How We Help

Transitioning from years of living on the streets to suddenly having housing is not an event, it’s a process. Most of our residents arrive with little more than the clothes they are wearing, and they have no source of income.

We help people reclaim their lives.

Although the vast majority of those we serve are people experiencing homelessness, we also work with small populations of individuals who have suffered traumatic brain injuries and people living with HIV or AIDS.

Below is general information on the key services we provide. Please check our listings to the left to learn more about specific programs offered in each of the regions we serve; Central Virginia, Charlottesville and Hampton Roads.

Housing First

We operate using the Housing First model, which prioritizes access to housing without restrictions such as sobriety or minimum income requirements. This is an evidence-based, low-barrier approach to homeless services built on the belief that housing isn’t something to be “earned”, but something that every person has a right to. Everyone deserves to feel safe and secure.

Further, stable housing provides the foundation to address higher level needs — those factors which contribute to experiencing housing instability or homelessness in the first place.

Our buildings aren’t emergency shelters or typical affordable housing communities. Unlike a shelter, our residents sign a lease agreement and pay rent. Most receive rental assistance resulting in the resident paying 30% of their income towards rent. And we build on affordable housing access by also providing supportive services to ensure that residents remain stably housed.

Case Management

Following the Housing First model, Supportive Services at VSH build on the foundation of stable housing to address higher level needs.

We serve residents and program participants in three ways: on-site in our buildings, through mobile case management in our scattered site programs, and in special populations, including individuals with traumatic brain injuries or serious mental illness. This variety is designed to meet people where they are with services tailored for their individual needs.

This model of providing services is especially effective because it is person-centered. Services come to them or are available where they live. Participation is voluntary and customized to the areas identified by the individual, so they are often more invested in their own success. Our approach to supportive services is holistic, which means that issues and challenges are not addressed independently, but integrated with services that account for the whole person.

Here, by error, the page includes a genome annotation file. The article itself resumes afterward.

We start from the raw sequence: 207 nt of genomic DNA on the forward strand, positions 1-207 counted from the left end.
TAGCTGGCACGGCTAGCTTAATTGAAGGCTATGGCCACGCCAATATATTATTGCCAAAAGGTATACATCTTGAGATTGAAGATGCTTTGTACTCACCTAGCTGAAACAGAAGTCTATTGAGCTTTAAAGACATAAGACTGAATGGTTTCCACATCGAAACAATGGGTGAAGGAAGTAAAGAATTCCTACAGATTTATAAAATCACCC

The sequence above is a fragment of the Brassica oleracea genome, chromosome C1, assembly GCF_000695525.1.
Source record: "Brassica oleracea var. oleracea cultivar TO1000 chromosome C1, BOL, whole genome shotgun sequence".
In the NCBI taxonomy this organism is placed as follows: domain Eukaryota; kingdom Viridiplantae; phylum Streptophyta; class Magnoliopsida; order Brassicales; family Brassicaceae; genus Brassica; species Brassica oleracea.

A Four-Step Process

Our Supportive Services are intended to address needs based on the lifecycle of a person.

First, we build trust. Our program can be seen as a “too good to be true” offer, and it can take a while to break “habits of homelessness” that have developed over time in order to survive.

Second, we work on developing basic living skills, or activities of daily living. These skills, like budgeting, how to cook on the stove or use a debit card, may have deteriorated over time or never been learned at all.

Third, we focus on the things they need for their apartment, from cleaning supplies and hygiene products to household goods and groceries. Then, after we meet basic skills and needs, an individual may now feel ready to identify and address any bigger picture issues.

This leads us to our fourth step: building mental and social wellness.


Support service staff work with our tenants to ensure a strong sense of connectedness in the apartment community as well as with the larger community. At each property there are communal spaces, including a community room, a courtyard, and sitting areas. These spaces are a place for our residents to come together for events and activities, from haircuts and food giveaways to bingo nights and birthday parties. Events like these are put on by both our team at the property and by hard-working volunteers.

Moving On

The ultimate goal of supportive services is to help those we serve to regain stability and independence. For many of our residents and program participants, the final step in their journey is to be able to move out of VSH housing into housing of their own.

To support individuals in this transition, we created our Move On program. Through Move On we are able to identify interested residents and work with them to create individualized plans preparing them to move out of permanent supportive housing and live independently. This could include helping them get a housing voucher and income to pay for rent and utilities. We discuss building a social support system. We help them find housing that meets their needs in terms of location or amenities. Then, once they move out, we provide supportive services for up to a year, which helps ensure that the transition into stable, independent housing is sustainable and successful. 

Through Move On, we can support residents in their journey back to independence while opening those units of permanent supportive housing for individuals still experiencing homelessness. 

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